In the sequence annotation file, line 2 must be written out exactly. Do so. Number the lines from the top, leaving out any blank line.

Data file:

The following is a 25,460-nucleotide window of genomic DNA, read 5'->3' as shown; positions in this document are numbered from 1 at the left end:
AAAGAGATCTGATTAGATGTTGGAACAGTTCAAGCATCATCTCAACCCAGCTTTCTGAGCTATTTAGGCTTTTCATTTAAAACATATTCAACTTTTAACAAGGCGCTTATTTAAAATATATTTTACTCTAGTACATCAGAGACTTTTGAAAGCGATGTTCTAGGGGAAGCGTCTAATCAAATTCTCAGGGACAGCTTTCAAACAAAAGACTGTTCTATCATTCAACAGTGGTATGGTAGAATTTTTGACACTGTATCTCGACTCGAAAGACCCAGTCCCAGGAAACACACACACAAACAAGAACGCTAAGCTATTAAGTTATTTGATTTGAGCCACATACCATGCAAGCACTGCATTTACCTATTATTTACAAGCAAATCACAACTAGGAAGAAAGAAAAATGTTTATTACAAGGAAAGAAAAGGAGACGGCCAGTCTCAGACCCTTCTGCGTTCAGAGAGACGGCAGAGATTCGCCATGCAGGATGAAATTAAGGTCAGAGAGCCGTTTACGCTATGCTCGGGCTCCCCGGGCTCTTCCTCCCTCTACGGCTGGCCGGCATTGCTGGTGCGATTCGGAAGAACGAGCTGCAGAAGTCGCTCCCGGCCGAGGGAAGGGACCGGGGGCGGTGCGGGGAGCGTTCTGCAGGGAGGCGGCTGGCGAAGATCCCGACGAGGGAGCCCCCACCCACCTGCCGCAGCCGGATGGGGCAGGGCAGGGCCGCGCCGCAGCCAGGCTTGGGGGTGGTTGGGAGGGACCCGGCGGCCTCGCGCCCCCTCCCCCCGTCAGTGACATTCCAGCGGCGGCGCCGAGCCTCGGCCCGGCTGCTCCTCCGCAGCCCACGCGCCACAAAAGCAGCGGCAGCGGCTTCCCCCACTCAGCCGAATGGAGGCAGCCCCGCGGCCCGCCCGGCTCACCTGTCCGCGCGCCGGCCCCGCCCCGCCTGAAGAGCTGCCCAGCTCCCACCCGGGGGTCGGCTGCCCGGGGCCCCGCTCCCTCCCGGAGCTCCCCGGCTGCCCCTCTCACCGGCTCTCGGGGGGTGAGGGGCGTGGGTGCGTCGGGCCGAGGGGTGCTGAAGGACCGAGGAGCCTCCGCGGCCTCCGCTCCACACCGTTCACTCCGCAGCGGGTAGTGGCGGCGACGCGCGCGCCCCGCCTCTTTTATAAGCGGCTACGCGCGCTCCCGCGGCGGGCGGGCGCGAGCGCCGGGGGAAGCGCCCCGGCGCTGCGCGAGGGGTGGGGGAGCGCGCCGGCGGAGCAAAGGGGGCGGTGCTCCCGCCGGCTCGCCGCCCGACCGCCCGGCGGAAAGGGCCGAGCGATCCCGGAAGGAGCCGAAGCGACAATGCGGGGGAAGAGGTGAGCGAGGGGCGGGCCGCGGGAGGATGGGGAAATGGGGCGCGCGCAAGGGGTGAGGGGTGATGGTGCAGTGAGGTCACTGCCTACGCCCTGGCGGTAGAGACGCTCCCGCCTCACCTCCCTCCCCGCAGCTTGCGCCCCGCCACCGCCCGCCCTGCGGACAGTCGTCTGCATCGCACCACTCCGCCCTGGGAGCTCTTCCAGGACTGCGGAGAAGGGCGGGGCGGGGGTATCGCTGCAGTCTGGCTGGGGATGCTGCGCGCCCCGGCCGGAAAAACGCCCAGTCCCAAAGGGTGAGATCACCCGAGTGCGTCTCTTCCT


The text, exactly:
AAAGAGATCTGATTAGATGTTGGAACAGTTCAAGCATCATCTCAACCCAGCTTTCTGAGCTATTTAGGCTTTTCATTTAAAACATATTCAACTTTTAACAAGGCGCTTATTTAAAATATATTTTACTCTAGTACATCAGAGACTTTTGAAAGCGATGTTCTAGGGGAAGCGTCTAATCAAATTCTCAGGGACAGCTTTCAAACAAAAGACTGTTCTATCATTCAACAGTGGTATGGTAGAATTTTTGACACTGTATCTCGACTCGAAAGACCCAGTCCCAGGAAACACACACACAAACAAGAACGCTAAGCTATTAAGTTATTTGATTTGAGCCACATACCATGCAAGCACTGCATTTACCTATTATTTACAAGCAAATCACAACTAGGAAGAAAGAAAAATGTTTATTACAAGGAAAGAAAAGGAGACGGCCAGTCTCAGACCCTTCTGCGTTCAGAGAGACGGCAGAGATTCGCCATGCAGGATGAAATTAAGGTCAGAGAGCCGTTTACGCTATGCTCGGGCTCCCCGGGCTCTTCCTCCCTCTACGGCTGGCCGGCATTGCTGGTGCGATTCGGAAGAACGAGCTGCAGAAGTCGCTCCCGGCCGAGGGAAGGGACCGGGGGCGGTGCGGGGAGCGTTCTGCAGGGAGGCGGCTGGCGAAGATCCCGACGAGGGAGCCCCCACCCACCTGCCGCAGCCGGATGGGGCAGGGCAGGGCCGCGCCGCAGCCAGGCTTGGGGGTGGTTGGGAGGGACCCGGCGGCCTCGCGCCCCCTCCCCCCGTCAGTGACATTCCAGCGGCGGCGCCGAGCCTCGGCCCGGCTGCTCCTCCGCAGCCCACGCGCCACAAAAGCAGCGGCAGCGGCTTCCCCCACTCAGCCGAATGGAGGCAGCCCCGCGGCCCGCCCGGCTCACCTGTCCGCGCGCCGGCCCCGCCCCGCCTGAAGAGCTGCCCAGCTCCCACCCGGGGGTCGGCTGCCCGGGGCCCCGCTCCCTCCCGGAGCTCCCCGGCTGCCCCTCTCACCGGCTCTCGGGGGGTGAGGGGCGTGGGTGCGTCGGGCCGAGGGGTGCTGAAGGACCGAGGAGCCTCCGCGGCCTCCGCTCCACACCGTTCACTCCGCAGCGGGTAGTGGCGGCGACGCGCGCGCCCCGCCTCTTTTATAAGCGGCTACGCGCGCTCCCGCGGCGGGCGGGCGCGAGCGCCGGGGGAAGCGCCCCGGCGCTGCGCGAGGGGTGGGGGAGCGCGCCGGCGGAGCAAAGGGGGCGGTGCTCCCGCCGGCTCGCCGCCCGACCGCCCGGCGGAAAGGGCCGAGCGATCCCGGAAGGAGCCGAAGCGACAATGCGGGGGAAGAGGTGAGCGAGGGGCGGGCCGCGGGAGGATGGGGAAATGGGGCGCGCGCAAGGGGTGAGGGGTGATGGTGCAGTGAGGTCACTGCCTACGCCCTGGCGGTAGAGACGCTCCCGCCTCACCTCCCTCCCCGCAGCTTGCGCCCCGCCACCGCCCGCCCTGCGGACAGTCGTCTGCATCGCACCACTCCGCCCTGGGAGCTCTTCCAGGACTGCGGAGAAGGGCGGGGCGGGGGTATCGCTGCAGTCTGGCTGGGGATGCTGCGCGCCCCGGCCGGAAAAACGCCCAGTCCCAAAGGGTGAGATCACCCGAGTGCGTCTCTTCCT